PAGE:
Adoption of professional standards, or a code of ethics, for computer programmers could be one consequence of the Y2K computer problem, says the leader of a group called Computer Professionals for Social Responsibility (CPSR) Inc.
‘We have always dodged that bullet, but I think Y2K is bringing it to a head,’ said Marsha Woodbury, chair of the not-for-profit alliance of computer scientists and people interested in the impact of computer technology on society.
‘The public is going to ask, ‘Who are you people?’ and we’ll have to do something,’ said Woodbury. ‘I want CPSR to have a voice in how that develops, and to help define the standards. After all, I want the good guys, and not just the bad guys, to be in the debate.’
With computer programming as a profession still in its infancy, there are no formal guidelines for what responsibilities are expected of programmers. Unlike many trade and professional organizations, CPSR does not require its members to sign a code of ethics.
‘Now, anyone who says he or she is a computer programmer is recognized as one. We need to develop a statement of responsibility, such as ‘I won’t use my skills to do any harm,” Woodbury said.
Norman Kurland, a consultant from Delmar, N.Y., and member of CPSR’s Y2K Working Group, agreed. ‘Programmers have never had to take responsibility, and we are now witnessing the consequences,’ Kurland said. ‘There need to be efforts to develop standards and see that they are adhered to.’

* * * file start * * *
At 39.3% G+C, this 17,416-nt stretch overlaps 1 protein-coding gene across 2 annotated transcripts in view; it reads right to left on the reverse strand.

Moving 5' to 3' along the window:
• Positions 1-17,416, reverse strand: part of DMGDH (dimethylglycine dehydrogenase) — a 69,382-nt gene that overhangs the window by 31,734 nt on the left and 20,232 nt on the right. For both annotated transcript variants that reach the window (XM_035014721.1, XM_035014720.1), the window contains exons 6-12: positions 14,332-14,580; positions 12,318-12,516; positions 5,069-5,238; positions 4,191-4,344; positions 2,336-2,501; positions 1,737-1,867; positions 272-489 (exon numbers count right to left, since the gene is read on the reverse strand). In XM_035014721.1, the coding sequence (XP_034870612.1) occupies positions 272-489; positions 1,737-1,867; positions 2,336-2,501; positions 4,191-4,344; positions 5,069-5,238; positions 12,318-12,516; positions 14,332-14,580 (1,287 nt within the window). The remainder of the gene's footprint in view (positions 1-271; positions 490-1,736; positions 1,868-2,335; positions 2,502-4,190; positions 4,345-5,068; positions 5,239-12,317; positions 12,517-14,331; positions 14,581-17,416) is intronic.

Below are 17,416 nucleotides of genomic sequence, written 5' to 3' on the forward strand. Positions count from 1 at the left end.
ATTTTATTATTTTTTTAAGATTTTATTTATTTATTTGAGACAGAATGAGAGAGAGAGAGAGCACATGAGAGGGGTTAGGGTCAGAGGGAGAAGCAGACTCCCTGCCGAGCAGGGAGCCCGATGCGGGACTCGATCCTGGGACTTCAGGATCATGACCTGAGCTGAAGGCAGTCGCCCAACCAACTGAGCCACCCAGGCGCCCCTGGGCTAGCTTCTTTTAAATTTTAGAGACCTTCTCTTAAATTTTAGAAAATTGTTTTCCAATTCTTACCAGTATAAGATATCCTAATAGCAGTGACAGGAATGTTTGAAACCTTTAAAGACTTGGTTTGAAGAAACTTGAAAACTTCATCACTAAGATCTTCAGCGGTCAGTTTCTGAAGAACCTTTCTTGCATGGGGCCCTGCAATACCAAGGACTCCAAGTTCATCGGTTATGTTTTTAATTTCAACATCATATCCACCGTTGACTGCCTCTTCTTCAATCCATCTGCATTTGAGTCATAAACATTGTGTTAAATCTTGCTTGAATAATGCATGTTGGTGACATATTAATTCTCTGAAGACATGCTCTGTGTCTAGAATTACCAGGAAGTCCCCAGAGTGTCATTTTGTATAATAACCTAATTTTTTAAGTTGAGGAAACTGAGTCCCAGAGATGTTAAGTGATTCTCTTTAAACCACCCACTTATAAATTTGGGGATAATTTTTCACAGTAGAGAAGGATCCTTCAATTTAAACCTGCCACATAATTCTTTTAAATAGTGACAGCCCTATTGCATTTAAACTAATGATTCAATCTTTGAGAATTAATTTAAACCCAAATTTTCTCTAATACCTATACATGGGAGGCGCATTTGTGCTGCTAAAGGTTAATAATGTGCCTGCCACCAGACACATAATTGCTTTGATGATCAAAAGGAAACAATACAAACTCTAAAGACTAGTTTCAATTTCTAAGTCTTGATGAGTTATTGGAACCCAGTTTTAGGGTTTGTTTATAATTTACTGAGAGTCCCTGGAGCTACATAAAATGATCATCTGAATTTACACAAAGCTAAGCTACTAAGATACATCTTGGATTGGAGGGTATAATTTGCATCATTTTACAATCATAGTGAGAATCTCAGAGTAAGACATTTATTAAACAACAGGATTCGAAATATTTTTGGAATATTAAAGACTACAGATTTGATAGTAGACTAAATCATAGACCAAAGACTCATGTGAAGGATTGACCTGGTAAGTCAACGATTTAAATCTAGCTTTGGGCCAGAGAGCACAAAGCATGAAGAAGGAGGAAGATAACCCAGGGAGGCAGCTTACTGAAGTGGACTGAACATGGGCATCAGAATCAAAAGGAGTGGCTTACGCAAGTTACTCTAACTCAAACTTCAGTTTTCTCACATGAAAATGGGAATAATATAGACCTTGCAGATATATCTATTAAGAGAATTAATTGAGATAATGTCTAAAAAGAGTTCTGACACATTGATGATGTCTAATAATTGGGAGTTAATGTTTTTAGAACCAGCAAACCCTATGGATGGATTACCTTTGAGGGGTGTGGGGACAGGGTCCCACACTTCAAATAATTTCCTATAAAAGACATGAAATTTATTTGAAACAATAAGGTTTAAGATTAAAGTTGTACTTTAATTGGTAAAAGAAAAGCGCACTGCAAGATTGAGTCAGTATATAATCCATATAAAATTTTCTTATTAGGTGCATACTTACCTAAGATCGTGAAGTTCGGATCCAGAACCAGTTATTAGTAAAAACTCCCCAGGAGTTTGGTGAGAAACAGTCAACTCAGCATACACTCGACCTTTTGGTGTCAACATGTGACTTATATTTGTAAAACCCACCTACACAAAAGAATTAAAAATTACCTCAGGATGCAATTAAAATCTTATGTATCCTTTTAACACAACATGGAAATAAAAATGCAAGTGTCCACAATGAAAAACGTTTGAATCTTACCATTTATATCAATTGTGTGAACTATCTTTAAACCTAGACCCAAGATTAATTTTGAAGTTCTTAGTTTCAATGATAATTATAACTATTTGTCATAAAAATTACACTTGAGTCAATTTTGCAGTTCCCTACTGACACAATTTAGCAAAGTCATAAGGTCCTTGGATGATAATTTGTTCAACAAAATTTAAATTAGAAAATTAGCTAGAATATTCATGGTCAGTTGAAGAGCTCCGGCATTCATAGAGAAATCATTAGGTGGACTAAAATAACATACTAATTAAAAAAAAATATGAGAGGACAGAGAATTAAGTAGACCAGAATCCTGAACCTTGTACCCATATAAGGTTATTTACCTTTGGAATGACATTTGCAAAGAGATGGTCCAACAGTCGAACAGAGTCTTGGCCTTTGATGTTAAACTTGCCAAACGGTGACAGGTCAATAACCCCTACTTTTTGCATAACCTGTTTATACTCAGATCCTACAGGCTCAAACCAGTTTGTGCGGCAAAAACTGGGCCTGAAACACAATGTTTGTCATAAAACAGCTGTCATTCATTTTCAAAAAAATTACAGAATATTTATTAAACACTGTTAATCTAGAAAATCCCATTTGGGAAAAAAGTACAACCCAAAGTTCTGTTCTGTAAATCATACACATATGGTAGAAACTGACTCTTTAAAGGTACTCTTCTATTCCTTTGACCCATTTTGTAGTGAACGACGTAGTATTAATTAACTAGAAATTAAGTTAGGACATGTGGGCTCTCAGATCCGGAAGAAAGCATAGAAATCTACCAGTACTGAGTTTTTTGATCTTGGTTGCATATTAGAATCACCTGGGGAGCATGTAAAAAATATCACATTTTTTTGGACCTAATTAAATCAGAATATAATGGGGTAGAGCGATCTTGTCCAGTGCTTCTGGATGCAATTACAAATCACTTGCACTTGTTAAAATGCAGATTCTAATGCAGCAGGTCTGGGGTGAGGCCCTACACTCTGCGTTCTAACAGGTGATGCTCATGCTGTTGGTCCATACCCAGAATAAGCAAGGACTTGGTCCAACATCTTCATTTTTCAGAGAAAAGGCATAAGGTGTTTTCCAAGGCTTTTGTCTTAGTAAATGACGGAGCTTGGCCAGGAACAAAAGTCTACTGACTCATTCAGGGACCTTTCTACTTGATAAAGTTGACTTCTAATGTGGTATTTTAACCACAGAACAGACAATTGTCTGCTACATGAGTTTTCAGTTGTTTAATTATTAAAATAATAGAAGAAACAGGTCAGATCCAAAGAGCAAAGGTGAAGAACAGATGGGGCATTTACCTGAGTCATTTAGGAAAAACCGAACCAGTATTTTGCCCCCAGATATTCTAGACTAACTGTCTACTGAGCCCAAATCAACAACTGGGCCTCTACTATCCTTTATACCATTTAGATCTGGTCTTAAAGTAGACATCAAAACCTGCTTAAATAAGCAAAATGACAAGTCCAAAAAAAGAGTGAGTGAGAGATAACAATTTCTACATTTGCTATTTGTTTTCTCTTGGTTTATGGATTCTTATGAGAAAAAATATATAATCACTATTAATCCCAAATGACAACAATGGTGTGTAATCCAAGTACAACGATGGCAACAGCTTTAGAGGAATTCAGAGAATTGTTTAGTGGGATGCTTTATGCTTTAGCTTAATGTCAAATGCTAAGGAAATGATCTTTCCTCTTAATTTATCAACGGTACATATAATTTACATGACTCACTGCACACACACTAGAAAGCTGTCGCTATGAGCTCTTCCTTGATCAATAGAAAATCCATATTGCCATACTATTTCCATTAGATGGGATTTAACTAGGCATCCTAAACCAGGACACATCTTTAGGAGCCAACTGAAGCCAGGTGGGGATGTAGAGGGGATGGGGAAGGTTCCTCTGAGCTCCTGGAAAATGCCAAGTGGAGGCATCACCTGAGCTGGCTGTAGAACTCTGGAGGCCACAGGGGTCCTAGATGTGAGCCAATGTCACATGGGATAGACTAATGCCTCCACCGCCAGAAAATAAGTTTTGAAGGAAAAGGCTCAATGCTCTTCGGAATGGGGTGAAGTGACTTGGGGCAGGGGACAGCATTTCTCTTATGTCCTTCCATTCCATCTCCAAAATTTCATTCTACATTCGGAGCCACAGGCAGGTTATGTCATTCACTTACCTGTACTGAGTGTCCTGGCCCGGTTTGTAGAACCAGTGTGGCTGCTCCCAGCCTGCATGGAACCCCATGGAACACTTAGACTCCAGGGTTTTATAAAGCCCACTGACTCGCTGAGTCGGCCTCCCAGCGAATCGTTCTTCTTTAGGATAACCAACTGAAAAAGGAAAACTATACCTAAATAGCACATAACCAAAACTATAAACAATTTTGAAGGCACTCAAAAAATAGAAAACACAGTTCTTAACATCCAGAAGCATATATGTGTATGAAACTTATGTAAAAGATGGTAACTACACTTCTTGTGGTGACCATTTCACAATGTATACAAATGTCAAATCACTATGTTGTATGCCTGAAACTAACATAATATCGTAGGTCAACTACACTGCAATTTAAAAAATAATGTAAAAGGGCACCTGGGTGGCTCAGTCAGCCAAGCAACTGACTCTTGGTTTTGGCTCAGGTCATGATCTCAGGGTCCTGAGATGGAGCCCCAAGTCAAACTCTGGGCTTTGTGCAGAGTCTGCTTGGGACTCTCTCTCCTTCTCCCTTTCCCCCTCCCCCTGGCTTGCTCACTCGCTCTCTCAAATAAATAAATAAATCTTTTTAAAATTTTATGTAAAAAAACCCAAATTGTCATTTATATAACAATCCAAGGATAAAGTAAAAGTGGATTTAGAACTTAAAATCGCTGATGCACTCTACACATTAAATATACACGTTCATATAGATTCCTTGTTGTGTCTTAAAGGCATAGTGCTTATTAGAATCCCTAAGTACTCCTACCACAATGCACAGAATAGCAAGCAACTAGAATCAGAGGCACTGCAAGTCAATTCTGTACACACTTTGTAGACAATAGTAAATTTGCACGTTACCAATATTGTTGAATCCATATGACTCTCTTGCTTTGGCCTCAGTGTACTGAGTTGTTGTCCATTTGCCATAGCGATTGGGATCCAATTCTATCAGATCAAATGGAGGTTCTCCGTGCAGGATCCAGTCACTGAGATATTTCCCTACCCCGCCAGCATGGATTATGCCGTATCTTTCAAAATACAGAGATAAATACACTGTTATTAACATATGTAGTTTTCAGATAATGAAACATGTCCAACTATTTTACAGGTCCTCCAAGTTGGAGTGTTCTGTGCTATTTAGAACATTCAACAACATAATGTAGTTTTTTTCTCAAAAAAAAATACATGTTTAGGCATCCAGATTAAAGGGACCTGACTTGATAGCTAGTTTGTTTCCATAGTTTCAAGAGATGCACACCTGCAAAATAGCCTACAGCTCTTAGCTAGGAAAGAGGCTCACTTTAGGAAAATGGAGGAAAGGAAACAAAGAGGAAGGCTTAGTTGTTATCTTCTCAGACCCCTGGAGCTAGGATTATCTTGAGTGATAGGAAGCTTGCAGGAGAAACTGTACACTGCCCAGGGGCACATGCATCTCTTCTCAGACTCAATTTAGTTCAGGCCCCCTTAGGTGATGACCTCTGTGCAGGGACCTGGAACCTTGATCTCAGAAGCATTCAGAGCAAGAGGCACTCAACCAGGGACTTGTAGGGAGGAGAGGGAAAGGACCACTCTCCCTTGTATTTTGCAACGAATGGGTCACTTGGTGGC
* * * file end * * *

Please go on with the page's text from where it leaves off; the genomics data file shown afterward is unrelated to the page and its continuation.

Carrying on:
This may not be the universal view within CPSR, however. An organization of 1,600 people worldwide, CPSR covers a spectrum of perspectives, from those
insisting that rights such as free speech on the Internet are the most important, to
others who believe responsibility should come first.
‘Among our own ranks is an ambivalence about the millennium,’ Woodbury wrote in CPSR’s winter newsletter devoted to Y2K issues. While one CPSR member stated that Y2K ‘is absolutely the most important CPSR issue for the coming year,’ another insisted that Y2K is no different from any other issue of computer risk, and a third worried that CPSR would ‘join the media bandwagon or be seen as one of the doomsday groups.’ Because of that diversity of opinion, CPSR’s Y2K Working Group spent considerable time in developing a policy statement.
Marsha Woodbury, chairperson, CPSR, Urbana, Ill., 217-244-8259; e-mail: firstname.lastname@example.org. Norman Kurland, consultant, Delmar, N.Y., 518-439-9065; e-mail: email@example.com. ‘Doc’ Don Taylor, executive director, Continuum 21 Foundation, Newport News, Va., 757-877-4992; e-fax: 603-452-8749; e-mail: ; web site: members.visi.net/~certus/yca. Bryce Ragland, Layton, Utah, 801-777-0162; e-mail: firstname.lastname@example.org. David Eddy, president, Y2K Service Corps Inc., Babson Park, Mass, 781-455-0949; e-mail: email@example.com.
Computer Professions for Social Responsibility, Palo Alto, Calif., 650-322-3778; web site: www.cpsr.org. Steve Davis, Y2K risk management consultant, DavisLogic LLC, Simpsonville, Md., 301-346-8623; web site: www.davislogic.com. Leon A. Kappelman, associate professor of businessputer information systems, University of North Texas, Society for Information Management International Year 2000, Denton, Texas, 940-565-2000; web site: www.year2000.unt.edu.
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